As spring has definitely sprung, it’s time to get sowing the seeds ready for the summer harvest of flowers, fruit and veg. I’ve picked a variety of seeds to sow this year from Swiss Chard to Calendula so I have a good selection! This year is hopefully going to be the year of almost self sufficiency, where I can cook and eat my home grown veg, as well as pick flowers for the house. I also want to create more of a habitat for bees and butterflies – but I’ll cover that in another post!
I’m sure most of you know how to sow seeds, but I wanted to create a little section just in case someone wanted a reference, or if they were new to seed sowing. Most seed packets are self explanatory on the back, but it’s always nice to see pictures and a bit more detail!
I also wanted to stress that growing your own seeds does not have to cost the earth! Yes there is cost involved, and sometimes you can buy a plant cheaper than the time and cost of sowing your own, but the reward is over whelming!
To sow your own – first of all get an appropriate seed tray where your seeds will be happy! You can use seed trays, cell trays or what you can find available at the shops/garden centres. You can also use (and I find these just as useful) well washed out meat or veg trays from your supermarket shop! Veg containers such as what you buy tomatoes in are great to use as they come with holes in. Make sure you put wholes in the other trays for drainage!
Once you’ve got your seed trays ready make sure you’ve got enough compost and its of good quality! Seed and cutting compost is readily available nowadays and provides a good start for your seedlings. Also have a watering can/hose on hand ready to water your seeds and a plant label of some sorts so you can identify them!Then you’re ready to sow!
First of all lay a nice thick coating of soil in the bottom of the tray. For my seeds I like to fill the trays at just over half full with compost. Then you can sow your seeds on top of the compost. I like to sow my seeds quite thinly just so it gives the seedlings chance, and also so it’s easier to prick them out. However that isn’t always how it turns out when you’re sprinkling your seeds! If this happens just try and move a few around (if you can), so that all the soil is covered.
Once you’re happy with the sowing then top dress the seeds with some more compost. Make sure you leave a nice amount of room (about 1 cm) so you can water effectively. If your compost is a bit on the lumpy side, break it down with your fingers so you have a nice fine compost to top your seeds – it will give them the best start!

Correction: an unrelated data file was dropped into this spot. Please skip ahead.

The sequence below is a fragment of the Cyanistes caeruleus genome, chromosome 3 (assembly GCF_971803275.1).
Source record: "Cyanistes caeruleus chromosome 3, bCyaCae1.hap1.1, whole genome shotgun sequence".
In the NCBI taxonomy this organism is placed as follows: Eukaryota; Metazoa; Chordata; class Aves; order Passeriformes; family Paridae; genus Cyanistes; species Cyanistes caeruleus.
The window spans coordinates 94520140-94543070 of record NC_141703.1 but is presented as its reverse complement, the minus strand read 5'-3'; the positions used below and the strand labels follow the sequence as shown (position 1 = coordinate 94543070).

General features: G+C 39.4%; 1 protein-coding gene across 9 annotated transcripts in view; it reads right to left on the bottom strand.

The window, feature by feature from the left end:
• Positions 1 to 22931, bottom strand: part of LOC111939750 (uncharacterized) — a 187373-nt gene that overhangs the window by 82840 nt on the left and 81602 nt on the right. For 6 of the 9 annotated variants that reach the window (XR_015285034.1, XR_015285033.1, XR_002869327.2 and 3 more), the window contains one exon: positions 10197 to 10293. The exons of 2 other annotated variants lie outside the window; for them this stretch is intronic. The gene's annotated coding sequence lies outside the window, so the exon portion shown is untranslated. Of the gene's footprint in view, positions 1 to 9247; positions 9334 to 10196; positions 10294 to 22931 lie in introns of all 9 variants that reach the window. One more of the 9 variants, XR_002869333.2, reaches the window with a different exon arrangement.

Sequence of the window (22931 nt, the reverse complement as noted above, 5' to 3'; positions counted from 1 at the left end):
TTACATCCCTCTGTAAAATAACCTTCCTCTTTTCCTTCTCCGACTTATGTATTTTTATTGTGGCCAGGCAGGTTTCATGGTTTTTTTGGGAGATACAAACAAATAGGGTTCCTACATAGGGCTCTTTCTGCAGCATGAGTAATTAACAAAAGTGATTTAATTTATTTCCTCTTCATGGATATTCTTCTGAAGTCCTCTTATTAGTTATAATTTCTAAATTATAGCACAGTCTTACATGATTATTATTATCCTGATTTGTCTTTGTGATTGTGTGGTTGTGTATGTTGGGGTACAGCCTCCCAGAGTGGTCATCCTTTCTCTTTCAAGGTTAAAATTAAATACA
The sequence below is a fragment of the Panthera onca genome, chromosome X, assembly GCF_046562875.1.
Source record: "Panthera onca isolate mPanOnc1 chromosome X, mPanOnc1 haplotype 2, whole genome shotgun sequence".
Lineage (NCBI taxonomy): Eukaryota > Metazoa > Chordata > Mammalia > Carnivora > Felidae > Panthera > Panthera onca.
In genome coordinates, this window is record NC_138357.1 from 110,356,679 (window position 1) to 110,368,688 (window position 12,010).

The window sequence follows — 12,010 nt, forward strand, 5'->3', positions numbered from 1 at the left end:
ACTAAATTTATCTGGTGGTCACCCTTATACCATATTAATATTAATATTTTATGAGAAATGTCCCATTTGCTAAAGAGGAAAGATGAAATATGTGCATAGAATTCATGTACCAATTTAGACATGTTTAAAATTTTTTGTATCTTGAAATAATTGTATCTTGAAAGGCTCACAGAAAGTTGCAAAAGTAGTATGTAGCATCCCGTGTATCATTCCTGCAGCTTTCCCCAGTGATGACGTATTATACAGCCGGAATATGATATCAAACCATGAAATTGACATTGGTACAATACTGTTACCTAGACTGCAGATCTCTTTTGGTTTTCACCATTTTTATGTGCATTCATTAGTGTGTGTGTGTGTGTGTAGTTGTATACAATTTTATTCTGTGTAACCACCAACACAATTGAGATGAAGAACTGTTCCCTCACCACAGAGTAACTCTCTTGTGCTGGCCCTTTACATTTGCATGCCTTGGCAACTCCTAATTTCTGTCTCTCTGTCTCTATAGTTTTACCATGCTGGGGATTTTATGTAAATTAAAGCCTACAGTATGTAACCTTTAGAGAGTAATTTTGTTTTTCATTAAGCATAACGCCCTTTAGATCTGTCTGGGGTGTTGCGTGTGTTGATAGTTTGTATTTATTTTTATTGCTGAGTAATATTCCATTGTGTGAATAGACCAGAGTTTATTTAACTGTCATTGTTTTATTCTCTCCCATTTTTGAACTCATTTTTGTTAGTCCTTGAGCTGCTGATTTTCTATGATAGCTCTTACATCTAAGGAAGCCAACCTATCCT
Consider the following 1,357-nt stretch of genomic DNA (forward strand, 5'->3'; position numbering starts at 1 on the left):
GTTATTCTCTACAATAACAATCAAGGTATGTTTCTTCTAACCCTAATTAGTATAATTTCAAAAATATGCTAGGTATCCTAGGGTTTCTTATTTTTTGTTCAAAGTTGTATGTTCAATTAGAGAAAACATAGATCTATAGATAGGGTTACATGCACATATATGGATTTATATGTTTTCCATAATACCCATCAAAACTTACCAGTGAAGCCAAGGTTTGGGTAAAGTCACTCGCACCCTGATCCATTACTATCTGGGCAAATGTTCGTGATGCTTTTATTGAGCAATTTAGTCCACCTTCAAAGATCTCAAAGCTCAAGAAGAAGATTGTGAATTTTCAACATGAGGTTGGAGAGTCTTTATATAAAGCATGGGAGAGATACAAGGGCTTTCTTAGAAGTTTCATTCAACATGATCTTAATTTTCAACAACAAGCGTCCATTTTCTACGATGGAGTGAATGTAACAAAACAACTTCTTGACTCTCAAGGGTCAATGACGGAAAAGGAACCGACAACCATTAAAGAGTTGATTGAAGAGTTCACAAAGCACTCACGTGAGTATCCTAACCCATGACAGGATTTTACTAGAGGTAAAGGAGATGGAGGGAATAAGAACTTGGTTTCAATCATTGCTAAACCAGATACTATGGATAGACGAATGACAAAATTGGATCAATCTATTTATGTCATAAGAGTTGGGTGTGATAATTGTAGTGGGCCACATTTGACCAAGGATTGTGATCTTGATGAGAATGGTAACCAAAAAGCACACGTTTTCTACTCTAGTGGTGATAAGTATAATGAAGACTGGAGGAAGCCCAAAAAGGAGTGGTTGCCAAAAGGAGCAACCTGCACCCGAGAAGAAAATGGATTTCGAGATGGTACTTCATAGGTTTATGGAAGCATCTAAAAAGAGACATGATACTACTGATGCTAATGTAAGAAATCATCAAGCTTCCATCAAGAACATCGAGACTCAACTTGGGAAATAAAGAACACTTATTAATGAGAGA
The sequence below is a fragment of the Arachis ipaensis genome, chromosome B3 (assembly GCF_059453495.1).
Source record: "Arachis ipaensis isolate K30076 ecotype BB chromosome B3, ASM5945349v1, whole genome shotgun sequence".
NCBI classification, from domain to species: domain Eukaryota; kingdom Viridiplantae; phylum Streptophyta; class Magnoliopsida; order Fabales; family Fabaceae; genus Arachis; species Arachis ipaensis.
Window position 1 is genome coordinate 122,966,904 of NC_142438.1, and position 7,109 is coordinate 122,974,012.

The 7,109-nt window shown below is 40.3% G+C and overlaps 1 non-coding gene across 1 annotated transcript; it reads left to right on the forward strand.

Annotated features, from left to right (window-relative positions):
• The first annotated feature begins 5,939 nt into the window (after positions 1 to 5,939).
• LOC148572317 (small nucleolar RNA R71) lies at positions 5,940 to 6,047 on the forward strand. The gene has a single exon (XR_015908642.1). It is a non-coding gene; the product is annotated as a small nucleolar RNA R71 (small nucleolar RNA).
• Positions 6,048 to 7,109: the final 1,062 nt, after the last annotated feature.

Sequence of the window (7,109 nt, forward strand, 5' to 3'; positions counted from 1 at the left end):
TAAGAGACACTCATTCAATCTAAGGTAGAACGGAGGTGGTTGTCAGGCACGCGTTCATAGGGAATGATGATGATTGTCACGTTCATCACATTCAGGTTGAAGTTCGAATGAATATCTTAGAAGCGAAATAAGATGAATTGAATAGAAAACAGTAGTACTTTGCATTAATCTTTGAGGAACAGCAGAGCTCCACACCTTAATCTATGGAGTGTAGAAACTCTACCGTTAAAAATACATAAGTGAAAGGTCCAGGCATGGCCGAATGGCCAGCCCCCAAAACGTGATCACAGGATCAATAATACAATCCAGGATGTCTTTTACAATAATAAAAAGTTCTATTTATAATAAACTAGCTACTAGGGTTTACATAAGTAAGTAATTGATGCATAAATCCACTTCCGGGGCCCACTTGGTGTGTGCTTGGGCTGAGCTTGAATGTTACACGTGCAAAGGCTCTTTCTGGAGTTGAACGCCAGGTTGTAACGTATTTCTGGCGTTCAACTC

Then pop a label in them – I personally like the white plastic labels you can get from most garden centres and shops. Write on them with a freezer pen, Sharpie or permanent ink – that way it wont come off!
Next you need to water your seeds, this needs to be done gently, as you don’t want to disturb the nice environment you have created for them. If you are using a watering can, start watering before the tray and move the can gently in a fluid motion across your seeds. This way you wont have a big burst of water on one side of the tray that could disrupt the seeds! I always like to use this method as well with a hose and I select the finest setting. All that’s then left is to put your seeds in a nice sunny and warm position – this could be a window, a greenhouse or a warm, safe place – when the days start to warm up (like now) you can put your seeds out in the sun, just remember to bring them in at night as they are susceptible to frost! You can then watch nature do it’s magic!
Seeds normally take 7-14 days to germinate, however the back of your chosen seeds will tell you their recommended germination rate. After care of the seeds is pretty simple – keep the compost on the seeds moist and warm. Don’t let it dry out completely, but also don’t flood the seeds so that they are sat in water. The right mixture of heat and water will enable the seeds to germinate, and slowly but surely you will see little pin heads of colour bursting through the soil! Once the seedlings are through keep up the watering again, making sure they are kept moist and warm. When your seedlings are large enough to handle and have one true leaf, transplant from their seed tray in to a larger pot around about 3 inches in diameter. Then when the seedlings are around 10 cm plus then they can be planted out. If you have planted in cell trays re-potting shouldn’t need to be done, just let the plants get a bit more established and then they too can be planted out.
As with all your seedlings when they have come from a protected and warm environment, they need to be ‘hardened off’. This is a process which gently introduces them to the cooler climates so they can adjust. If you have a cold frame or are able to buy one place the seedlings in this. The cold frame allows the base of the plants to grow accustomed to the environment, whilst also protecting the seedling itself from harsh weather. If a cold frame isn’t an option gently introduce your plants by leaving them out in the day and then bringing them in at night – once this has been done using either methods for 7 days plant them out in your chosen location.
Remember to keep watering them well and your seedlings should flourish!
Please update me on any seeds you have sown and if you have any questions please leave me a comment below! Happy sowing!